NEW YORK — [artist id="1161216"]Swizz Beatz's[/artist] music is about to hit hard again with tracks on upcoming albums by Jay-Z, DMX, Eve and, of course, [artist id="1158"]Whitney Houston[/artist]. Swizz was at Lincoln Center on Tuesday (July 21) as one of the attendees at the [article id="1616679"]listening party for Houston's upcoming I Look to You.[/article] Swizz and [artist id="503203"]Alicia Keys[/artist] crafted a track for the project called "Million Dollar Bill," which is just screaming to be a first single.
Swizz started the process on the song four months ago when he got a call from Clive Davis and record executive Larry Jackson. They told Swizzy, "We're working with Whitney. Let's see what you have. We know you have something under your sleeve."
"I went to the office and vibed with Larry," Swizz explained. "I was like, 'She really sounds good. She's on her A-game.'
"At the time I was working on some stuff with Alicia," Swizz added. "I was like, 'We need to bring Whitney back. We need to do some stuff to support Whitney.' Then Alicia was like, 'I love Whitney, she's an icon. I would love to be a part of that.' I started vibing on different things. I didn't want to come with anything that would make her sound too old or too young. That's when I got the vibe to do something that had, like, a disco feel, but still with the hard drums on it — still musical but moving. I wanted to do something that was instant when it came on. Then I played the idea for Alicia to make sure I wasn't bugging out. 'Am I going too far with this?' She was like, 'Nah. That can be a big smash.' "
Swizz and Alicia then sat down and came up with lyrics.
"Million Dollar Bill" is all about the feelings new love can bring. And although the duo felt they had a strong single for the album, Houston and Davis had been choosy when it came to picking the songs for the album that has been over three years in the making. But Houston loved the tune.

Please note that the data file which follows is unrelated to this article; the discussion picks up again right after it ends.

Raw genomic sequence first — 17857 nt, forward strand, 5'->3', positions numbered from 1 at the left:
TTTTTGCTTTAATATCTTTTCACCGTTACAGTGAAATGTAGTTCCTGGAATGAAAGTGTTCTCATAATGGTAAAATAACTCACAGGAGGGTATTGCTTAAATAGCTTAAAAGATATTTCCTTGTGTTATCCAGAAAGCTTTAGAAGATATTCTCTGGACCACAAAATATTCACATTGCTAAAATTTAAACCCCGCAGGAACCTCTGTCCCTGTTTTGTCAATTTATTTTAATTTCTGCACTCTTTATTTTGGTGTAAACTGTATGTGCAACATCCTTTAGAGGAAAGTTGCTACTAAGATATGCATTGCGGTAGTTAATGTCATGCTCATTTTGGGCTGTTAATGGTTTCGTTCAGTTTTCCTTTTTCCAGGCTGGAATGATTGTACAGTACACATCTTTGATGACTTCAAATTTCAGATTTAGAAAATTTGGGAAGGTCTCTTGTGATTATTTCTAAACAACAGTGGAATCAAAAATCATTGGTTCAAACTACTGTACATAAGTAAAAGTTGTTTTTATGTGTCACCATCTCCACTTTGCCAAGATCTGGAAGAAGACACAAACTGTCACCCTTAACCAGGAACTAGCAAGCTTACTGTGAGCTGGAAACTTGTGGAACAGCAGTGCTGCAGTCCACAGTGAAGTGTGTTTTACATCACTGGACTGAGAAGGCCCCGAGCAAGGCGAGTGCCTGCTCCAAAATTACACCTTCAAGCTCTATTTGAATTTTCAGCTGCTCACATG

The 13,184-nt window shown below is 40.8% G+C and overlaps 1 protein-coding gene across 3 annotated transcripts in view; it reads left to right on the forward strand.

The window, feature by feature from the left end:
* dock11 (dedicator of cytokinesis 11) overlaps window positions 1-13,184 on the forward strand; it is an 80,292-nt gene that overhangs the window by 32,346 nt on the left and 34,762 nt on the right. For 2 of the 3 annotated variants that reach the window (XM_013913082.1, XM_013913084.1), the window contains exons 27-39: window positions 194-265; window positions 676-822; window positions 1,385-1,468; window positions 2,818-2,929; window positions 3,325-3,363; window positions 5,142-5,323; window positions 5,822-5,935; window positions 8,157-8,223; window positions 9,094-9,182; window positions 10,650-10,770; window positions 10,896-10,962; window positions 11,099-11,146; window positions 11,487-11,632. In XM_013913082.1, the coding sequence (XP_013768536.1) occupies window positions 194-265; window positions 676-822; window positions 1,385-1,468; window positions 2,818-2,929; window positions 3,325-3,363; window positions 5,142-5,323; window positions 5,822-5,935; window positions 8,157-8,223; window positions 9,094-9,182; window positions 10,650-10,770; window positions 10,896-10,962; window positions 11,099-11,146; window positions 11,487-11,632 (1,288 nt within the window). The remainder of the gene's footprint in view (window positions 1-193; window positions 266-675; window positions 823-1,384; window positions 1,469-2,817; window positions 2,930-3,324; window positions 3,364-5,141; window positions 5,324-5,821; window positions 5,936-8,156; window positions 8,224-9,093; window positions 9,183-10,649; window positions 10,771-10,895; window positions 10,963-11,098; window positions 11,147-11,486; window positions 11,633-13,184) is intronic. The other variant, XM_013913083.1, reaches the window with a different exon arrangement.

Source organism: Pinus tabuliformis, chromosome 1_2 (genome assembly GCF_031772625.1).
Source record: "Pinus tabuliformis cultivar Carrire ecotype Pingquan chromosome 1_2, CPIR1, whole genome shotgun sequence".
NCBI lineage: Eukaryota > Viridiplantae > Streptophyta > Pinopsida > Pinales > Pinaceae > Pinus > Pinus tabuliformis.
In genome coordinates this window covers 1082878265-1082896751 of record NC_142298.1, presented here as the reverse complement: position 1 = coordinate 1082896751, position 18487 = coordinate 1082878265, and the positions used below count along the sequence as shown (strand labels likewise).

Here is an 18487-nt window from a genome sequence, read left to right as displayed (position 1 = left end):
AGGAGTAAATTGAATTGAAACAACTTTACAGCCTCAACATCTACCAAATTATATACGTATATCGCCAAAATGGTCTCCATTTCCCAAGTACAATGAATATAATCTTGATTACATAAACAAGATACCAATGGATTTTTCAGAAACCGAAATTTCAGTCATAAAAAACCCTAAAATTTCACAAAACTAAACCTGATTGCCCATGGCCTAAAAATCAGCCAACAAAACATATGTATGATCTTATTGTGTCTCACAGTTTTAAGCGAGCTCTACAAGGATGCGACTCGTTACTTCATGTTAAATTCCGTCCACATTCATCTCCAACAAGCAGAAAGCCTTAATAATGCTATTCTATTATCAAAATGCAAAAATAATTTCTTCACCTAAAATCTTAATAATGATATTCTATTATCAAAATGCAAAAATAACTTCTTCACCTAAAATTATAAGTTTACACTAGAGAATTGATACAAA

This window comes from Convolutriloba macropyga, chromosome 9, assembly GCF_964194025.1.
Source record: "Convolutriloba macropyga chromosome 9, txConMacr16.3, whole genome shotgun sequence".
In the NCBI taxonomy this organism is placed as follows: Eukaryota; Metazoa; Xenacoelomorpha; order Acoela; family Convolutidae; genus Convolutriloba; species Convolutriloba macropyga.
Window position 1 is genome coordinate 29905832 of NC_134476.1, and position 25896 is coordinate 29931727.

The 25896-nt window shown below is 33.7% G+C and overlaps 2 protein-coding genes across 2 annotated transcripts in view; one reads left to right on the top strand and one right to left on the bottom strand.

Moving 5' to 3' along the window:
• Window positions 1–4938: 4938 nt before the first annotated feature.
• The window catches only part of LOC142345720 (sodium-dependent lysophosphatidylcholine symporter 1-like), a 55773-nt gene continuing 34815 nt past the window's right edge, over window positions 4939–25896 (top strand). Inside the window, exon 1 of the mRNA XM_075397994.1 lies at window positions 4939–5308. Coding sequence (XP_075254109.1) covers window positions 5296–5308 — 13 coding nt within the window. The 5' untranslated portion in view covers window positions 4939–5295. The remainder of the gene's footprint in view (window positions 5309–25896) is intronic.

"She was so excited Alicia wanted to be involved in her project," Swizz said. "More sisterly love-type of vibe. Like, 'Wow, one of my sisters that I respect in music is reaching out and helping when she could be doing a lot of other things in this world.' "
Keys and Beatz got Tony Maserati to mix the record, but were tweaking right up until the night of the listening party. Davis wanted the drums to be a little harder on the finished version, so Swizz had Maserati take the modulation off the song and turn the drums all the way up.
"I want this to be one of the biggest records of her comebacks," Swizz noted. "I want her to be onstage at the Grammys talking about this record."
At the listening party, the crowd cheered when the track came on.
"To get a standing ovation for a song we put so much work into was like, 'Wow,' " Beatz recalled. "That's why Alicia was taping [the listening party] — we're capturing the moments. We was like, 'We can't miss this, this is history.' I was super happy."